Date of this Version
Preventive Veterinary Medicine 111 (2013) 42– 50;http://dx.doi.org/10.1016/j.prevetmed.2013.03.009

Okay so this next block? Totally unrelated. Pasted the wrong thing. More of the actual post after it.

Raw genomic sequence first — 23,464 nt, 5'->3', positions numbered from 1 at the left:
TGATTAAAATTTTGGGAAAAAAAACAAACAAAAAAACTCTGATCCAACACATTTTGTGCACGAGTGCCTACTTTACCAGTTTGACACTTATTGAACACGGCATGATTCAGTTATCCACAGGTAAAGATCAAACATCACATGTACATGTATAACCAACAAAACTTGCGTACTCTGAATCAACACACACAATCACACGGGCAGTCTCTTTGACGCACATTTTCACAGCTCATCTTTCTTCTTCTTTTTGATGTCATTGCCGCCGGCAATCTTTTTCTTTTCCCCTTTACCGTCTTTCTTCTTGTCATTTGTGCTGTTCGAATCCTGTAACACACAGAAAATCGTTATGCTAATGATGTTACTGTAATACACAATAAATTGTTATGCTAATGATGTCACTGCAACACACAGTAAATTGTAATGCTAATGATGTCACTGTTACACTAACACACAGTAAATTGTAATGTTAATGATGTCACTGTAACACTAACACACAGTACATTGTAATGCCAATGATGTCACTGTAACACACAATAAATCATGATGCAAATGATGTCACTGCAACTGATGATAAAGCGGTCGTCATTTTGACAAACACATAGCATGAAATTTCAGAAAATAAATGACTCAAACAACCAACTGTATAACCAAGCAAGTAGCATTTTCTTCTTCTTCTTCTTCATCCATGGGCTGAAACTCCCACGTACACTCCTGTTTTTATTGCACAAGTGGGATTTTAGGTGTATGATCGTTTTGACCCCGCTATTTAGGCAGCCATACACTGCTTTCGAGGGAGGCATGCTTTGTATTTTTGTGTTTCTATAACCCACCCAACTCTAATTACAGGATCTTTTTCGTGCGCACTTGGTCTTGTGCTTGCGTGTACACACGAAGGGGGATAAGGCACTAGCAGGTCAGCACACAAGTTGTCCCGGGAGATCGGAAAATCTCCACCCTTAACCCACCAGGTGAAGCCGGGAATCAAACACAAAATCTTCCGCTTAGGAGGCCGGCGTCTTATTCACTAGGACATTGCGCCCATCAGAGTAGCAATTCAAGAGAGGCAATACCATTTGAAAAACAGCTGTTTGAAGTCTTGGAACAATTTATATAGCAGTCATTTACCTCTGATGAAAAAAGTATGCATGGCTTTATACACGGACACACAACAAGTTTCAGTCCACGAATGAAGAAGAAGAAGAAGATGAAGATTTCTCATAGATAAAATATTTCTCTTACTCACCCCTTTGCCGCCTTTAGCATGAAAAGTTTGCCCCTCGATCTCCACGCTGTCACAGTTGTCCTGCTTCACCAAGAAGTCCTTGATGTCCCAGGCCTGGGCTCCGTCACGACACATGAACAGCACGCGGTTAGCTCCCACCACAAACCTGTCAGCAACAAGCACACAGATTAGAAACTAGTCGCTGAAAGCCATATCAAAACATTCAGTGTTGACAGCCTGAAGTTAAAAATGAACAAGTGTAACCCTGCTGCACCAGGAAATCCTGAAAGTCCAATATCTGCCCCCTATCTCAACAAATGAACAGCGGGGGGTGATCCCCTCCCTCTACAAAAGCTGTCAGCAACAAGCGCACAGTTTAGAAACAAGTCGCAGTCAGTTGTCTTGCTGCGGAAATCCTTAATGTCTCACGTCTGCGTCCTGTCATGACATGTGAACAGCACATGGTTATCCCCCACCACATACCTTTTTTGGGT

Tuberculosis (TB) is endemic in Eurasian wild boar (Sus scrofa) and red deer (Cervus elaphus) in south central Spain, where evidence suggests transmission to domestic cattle. Known risk factors for TB at the interface between livestock and wild ungulate species include density and spatial overlap, particularly around waterholes during summer. We evaluated the effectiveness of selective exclusion measures for reducing direct and indirect interaction between extensive beef cattle and wild ungulates at waterholes as an alternative for the integrated control of TB. We first monitored 6 water points (WP) with infrared-triggered cameras at a TB positive cattle farm to quantify interactions. We then assigned 3 WP to be “cattle-only” and 3 to be “wildlife-only”. Cattle-only WP were surrounded with a wildlifeproof fence (2.5 m high) and an original design of cattle-specific gate. Wildlife-only WP were surrounded by a fence that wild ungulates could breach but cattle could not (1.2 m high). Red deer, roe deer (Capreolus capreolus) and wild boar easily jumped or undercrossed this fence. Wildlife-only fences were 100% effective in preventing cattle access to WP and did not impede wildlife use. Many cows learned to operate the cattle-specific gate quickly and others followed and learned from them. Within 2 weeks, around 70% of cows actively entered and exited through the cattle-specific gate. We demonstrate how simple, lowcost fencing strategies can serve as biosecurity measures to substantially reduce direct and indirect contact between cattle and wild ungulates, serving to reduce the potential for TB transmission. Our designs can be used in the context of integral plans to mitigate disease transmission between cattle and wildlife, and have potential for protecting or segregating the use of a variety of resources in different contexts.